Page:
Extra: Lalique de Lalique (or just Lalique) was released in 1992. A limited edition version of it bottled in a fancier way was released in 2012 as a part of its 20th anniversary. It’s nearly impossible to find the limited edition version anywhere as a result. Lalique is an old perfume house, their earliest fragrance dates back to 1931.

Design: Beautiful design, usually I don’t go for things quite as embellished as these bottles, but they are made in a way that makes them eye-catching and luxurious. The limited edition bottles are also very beautiful.

Fragrance Family: Floral Oriental

Notes: Pear, blackberry, iris, rose, jasmine, clove, cassis, sandalwood, vanilla, white musk.

I do really like Lalique de Lalique, though it’s not the kind of thing I would go out of my way to hunt down. The bottle, though, makes it really hard to resist.

Reviewed in This Post: Lalique de Lalique, 1999, Eau de Toilette.

Dior Dolce Vita

Dolce Vita is a vibrant little number that I kind of wish I had more of. It’s bright, peppy and classical all at the same time.

Dolce Vita

Dolce Vita

In Bottle: Sweet, almost pastry-like with a strong peach/apricot and cardamom showing initially.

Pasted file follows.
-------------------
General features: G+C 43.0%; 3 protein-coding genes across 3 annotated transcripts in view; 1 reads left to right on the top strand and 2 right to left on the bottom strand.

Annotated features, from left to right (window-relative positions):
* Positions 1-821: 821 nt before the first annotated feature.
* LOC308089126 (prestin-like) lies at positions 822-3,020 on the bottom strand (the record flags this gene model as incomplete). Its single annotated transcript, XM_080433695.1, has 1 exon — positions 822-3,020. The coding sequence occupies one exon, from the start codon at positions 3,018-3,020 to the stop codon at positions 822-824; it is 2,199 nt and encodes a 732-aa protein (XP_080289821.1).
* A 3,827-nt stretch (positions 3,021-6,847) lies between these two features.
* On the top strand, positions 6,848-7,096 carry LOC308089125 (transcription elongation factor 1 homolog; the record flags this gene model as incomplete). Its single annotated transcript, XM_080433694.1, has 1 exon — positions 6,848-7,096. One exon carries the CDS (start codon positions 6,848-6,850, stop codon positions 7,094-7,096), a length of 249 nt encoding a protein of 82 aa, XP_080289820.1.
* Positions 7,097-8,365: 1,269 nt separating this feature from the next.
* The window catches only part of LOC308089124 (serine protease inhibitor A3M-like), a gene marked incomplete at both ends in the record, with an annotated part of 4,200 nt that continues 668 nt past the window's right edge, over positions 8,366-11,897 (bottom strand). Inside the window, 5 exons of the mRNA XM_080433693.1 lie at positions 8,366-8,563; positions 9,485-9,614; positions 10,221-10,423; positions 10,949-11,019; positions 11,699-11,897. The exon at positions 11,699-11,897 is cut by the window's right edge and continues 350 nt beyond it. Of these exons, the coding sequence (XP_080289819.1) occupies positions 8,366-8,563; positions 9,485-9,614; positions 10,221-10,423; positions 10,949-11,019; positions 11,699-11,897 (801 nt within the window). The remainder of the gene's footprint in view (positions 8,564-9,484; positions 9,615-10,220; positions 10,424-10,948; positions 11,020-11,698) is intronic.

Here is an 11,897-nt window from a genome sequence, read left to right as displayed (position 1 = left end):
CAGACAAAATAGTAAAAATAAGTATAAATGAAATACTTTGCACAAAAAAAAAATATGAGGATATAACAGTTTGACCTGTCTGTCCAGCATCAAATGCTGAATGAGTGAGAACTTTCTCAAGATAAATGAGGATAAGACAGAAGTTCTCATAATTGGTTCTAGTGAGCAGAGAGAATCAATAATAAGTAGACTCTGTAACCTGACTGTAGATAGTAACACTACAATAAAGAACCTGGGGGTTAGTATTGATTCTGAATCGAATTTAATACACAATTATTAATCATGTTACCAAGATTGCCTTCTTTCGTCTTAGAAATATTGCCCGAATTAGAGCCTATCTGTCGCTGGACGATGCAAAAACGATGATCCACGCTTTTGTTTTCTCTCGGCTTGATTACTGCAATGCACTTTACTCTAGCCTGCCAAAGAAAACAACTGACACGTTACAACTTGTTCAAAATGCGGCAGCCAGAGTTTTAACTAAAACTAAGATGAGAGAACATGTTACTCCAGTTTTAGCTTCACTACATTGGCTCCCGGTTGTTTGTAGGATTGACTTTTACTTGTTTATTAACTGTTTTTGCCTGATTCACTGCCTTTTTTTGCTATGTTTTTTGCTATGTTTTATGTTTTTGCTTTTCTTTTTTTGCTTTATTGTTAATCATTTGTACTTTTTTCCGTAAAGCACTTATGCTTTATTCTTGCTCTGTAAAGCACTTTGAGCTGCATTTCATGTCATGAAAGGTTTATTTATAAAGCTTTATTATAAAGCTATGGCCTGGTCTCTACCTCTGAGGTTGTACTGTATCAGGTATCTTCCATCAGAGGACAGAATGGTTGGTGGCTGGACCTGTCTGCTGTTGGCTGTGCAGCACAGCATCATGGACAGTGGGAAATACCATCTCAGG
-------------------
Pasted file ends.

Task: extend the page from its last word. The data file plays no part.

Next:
Applied: Dolce Vita goes on reminding me of a peach pastry. It’s got to be the–well–peach, and the spices that make me think of the jammy fruit filling in a danish. The pastry feel doesn’t last for too long before I get a hit of sandalwood with a pretty strong sweetness. Dolce Vita is sugar and woods with a tablespoon of cinnamon sprinkled over it. The sandalwood is quick to settle down but the sweet cinnamon fruity floral thing has bigger plans and sticks around on the fragrance for quite some time. Dolce Vita has good staying power on me, I barely noticed when it slipped from its sweet fruity floral middle and nestled between a nice tame cedar and a soft, lilting sweet vanilla base.